Blueprint, Prototype or Pilot: Which Is Right?
Transforming Banks for a Digital Future: The Winners, The Losers, and the Strategies to Beat the Odds
Sometimes it's difficult to know which option is best for getting a new project approved, but getting stakeholder buy-in in the early stages is vital.
Another reason to use a pilot when implementing a major change, as opposed to just relying on a prototype, is that a failed pilot can be shelved or declared a stepping stone to the next version, but a full-scale implementation that goes wrong on the first rollout can kill your career.
Pay Attention to Your Stakeholders
The choice is yours, but make the choice with your stakeholders. It’s up to you, as the IT leader, to decide which of the aforementioned options is right for your project, but I suggest you include your stakeholders in the decision.
Consider sharing the above guidelines, and any other relevant information, with your stakeholders during an early steering committee meeting to help make the decision about which user experience tool to use in the project. Not only will it be easier to get the project funded but when it’s their choice, they are more likely to emphatically support it. And their support is vital to its eventual success.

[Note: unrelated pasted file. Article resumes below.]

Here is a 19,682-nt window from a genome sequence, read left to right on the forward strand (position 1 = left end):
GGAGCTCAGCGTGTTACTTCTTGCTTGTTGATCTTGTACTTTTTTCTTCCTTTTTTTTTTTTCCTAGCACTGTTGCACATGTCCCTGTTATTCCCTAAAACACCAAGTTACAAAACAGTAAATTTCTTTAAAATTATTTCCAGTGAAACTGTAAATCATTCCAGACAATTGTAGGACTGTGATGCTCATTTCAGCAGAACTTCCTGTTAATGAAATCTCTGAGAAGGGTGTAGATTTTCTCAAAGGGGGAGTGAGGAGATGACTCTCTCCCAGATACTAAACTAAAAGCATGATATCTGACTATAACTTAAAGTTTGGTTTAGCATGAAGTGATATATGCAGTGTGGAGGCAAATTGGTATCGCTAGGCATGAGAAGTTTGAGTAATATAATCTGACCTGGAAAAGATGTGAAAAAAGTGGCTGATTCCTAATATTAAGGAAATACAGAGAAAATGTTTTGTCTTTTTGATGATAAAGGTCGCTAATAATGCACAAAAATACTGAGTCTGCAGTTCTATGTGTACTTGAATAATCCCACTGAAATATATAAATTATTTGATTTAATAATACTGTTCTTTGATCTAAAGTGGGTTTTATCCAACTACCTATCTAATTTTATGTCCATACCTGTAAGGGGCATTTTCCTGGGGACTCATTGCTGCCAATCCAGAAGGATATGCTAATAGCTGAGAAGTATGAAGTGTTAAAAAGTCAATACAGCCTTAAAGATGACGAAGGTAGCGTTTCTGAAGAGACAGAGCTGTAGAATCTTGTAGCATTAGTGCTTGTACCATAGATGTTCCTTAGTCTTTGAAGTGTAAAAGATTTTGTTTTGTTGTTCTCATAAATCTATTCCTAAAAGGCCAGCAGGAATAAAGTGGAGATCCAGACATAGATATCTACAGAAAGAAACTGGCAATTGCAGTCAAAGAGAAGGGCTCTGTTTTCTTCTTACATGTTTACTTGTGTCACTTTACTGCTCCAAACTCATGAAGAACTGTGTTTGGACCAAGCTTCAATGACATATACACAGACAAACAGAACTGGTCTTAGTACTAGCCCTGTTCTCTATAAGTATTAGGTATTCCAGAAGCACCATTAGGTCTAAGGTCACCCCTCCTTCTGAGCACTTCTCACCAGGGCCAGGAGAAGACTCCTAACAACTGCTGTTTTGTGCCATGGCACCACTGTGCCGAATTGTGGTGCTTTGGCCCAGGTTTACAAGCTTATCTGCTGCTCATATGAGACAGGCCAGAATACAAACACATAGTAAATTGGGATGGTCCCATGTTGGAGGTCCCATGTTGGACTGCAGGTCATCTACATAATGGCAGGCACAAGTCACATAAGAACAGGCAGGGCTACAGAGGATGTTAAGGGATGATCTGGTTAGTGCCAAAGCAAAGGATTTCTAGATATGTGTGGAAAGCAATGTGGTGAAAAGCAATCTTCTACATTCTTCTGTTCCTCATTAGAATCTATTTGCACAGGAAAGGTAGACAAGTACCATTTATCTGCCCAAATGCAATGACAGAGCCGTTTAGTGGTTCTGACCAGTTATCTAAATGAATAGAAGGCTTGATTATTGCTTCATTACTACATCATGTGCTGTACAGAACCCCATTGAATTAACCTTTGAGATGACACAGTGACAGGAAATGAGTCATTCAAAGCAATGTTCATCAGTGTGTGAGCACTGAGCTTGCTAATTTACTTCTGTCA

Please share your experiences, ideas and suggestions about blueprints, prototypes, and pilots, or getting new projects approved, in the below Comments section.
About the Author
Marc J. Schiller has spent more than two decades teaching IT strategy and leadership to the world’s top companies. Through online courses, speaking engagements and corporate consulting, his company educates IT pros at all levels on how to be more effective, influential and successful in their IT careers. Get access to free videos and an excerpt from his book, The 11 Secrets of Highly Influential IT Leaders, at www.marcjschiller.com/resources.
To read his previous CIO Insight article, "Five Steps to Fixing a Broken IT Project," click here.
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